McLachlan is confident the long-discussed concept will be introduced in coming years despite having little support from clubs.
He said the league was keen to facilitate greater player movement to help struggling teams rebuild more quickly.
“It’s one of the only times where you have the weaker clubs – ie. the club lower down the ladder – having more leverage in the trade,” McLachlan told an AFL website podcast.
“It’s four, five or six years for a club to get in the position to be competing deep into the finals.
“And you might get the wrong couple of injuries, and you’ve got everything right and you’re travelling well (but) you need a player.”
McLachlan cited Port Adelaide in 2016 as an example of a club who could have strongly benefited from mid-year trading.
With Paddy Ryder banned for the season and Matthew Lobbe out with a knee injury, the Power were forced to play pinch-hitter Jackson Trengove as their full-time ruckman.
Their midfield suffered and Port went on to finish 10th.
McLachlan said Port could have engaged with a club such as St Kilda who at the time had a surplus of big men, stressing that the Saints would have had the leverage and were under no obligation to make a deal.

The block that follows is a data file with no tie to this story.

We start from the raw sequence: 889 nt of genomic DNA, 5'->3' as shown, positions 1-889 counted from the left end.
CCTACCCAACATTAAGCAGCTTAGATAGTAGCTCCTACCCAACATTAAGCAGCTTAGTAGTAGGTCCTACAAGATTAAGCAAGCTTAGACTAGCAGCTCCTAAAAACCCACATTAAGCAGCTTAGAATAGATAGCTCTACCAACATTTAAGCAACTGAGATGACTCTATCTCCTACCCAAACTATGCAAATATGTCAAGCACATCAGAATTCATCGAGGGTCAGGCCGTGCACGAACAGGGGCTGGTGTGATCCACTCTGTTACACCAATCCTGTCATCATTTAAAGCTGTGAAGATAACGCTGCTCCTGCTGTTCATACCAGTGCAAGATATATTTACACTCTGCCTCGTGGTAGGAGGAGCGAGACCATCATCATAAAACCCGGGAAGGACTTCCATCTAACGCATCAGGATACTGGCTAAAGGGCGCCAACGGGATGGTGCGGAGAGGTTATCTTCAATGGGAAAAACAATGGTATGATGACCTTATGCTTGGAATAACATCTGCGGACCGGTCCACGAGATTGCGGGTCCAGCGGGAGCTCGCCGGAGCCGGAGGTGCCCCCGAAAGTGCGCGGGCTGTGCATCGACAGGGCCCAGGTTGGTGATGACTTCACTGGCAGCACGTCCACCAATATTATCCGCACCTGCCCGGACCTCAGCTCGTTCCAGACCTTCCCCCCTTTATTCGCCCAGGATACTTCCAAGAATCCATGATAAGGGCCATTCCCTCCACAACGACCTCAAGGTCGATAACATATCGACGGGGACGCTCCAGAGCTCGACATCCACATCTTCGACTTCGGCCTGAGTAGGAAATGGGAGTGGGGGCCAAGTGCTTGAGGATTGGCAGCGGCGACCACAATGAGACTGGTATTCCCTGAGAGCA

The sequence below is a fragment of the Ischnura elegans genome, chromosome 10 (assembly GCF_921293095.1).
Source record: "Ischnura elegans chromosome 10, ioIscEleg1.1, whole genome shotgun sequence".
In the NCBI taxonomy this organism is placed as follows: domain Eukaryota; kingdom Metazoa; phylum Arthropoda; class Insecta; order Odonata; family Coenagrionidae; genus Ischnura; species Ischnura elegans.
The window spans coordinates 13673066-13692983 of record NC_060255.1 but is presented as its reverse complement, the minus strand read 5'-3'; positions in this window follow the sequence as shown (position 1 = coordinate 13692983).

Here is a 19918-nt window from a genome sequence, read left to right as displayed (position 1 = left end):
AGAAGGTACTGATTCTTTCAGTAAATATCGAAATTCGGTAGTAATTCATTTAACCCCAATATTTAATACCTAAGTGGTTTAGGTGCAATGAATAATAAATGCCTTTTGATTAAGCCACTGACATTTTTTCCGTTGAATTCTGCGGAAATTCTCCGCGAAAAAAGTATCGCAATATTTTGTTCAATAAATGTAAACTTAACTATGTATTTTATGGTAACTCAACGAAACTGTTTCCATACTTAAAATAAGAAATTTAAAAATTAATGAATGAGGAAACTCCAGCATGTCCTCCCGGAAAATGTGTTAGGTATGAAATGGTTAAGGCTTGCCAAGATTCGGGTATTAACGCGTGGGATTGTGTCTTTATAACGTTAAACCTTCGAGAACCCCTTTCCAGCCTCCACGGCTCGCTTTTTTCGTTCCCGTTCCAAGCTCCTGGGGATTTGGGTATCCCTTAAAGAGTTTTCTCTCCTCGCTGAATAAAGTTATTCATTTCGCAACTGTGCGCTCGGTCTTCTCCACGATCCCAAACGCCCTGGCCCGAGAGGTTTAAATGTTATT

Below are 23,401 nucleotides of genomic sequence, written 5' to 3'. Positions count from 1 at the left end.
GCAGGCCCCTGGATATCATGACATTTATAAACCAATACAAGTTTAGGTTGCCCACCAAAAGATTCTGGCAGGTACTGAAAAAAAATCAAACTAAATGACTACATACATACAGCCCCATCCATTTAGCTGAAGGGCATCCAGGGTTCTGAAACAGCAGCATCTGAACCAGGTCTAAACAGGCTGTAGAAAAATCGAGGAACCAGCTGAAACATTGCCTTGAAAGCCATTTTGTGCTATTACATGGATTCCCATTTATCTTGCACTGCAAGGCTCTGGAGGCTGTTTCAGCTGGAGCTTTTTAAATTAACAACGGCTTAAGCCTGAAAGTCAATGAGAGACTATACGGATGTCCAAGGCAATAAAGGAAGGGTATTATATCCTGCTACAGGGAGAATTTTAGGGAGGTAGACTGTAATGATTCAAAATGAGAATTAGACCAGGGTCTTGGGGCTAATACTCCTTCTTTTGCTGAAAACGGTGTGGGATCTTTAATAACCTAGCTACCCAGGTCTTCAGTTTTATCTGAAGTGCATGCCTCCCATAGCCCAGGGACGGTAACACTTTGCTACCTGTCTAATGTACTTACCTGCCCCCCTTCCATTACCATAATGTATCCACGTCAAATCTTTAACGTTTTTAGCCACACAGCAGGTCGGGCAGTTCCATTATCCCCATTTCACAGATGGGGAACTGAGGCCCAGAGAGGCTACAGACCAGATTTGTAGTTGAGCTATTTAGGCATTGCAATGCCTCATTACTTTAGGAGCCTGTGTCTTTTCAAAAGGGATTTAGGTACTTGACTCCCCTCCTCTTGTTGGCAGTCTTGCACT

“The reason some people don’t like it is there’s an emotive side to the trade, but there’s no difference to the end of the year,” he said.
“No one likes change generally. Our clubs like it as little as anyone. I think we’ll get there on that.”
McLachlan signalled that live trading of prospective draftees on the night of the draft was also on the agenda.
Just 28 players changed clubs during the recent trade and free-agency window and McLachlan said the sky would not fall in if mid-year trading was introduced.
“Players are incredibly loyal. We get to the end of the trade period and people are bemoaning the lack of trades and player movement,” he said.
“If anything, I think there needs to be more player movement.”
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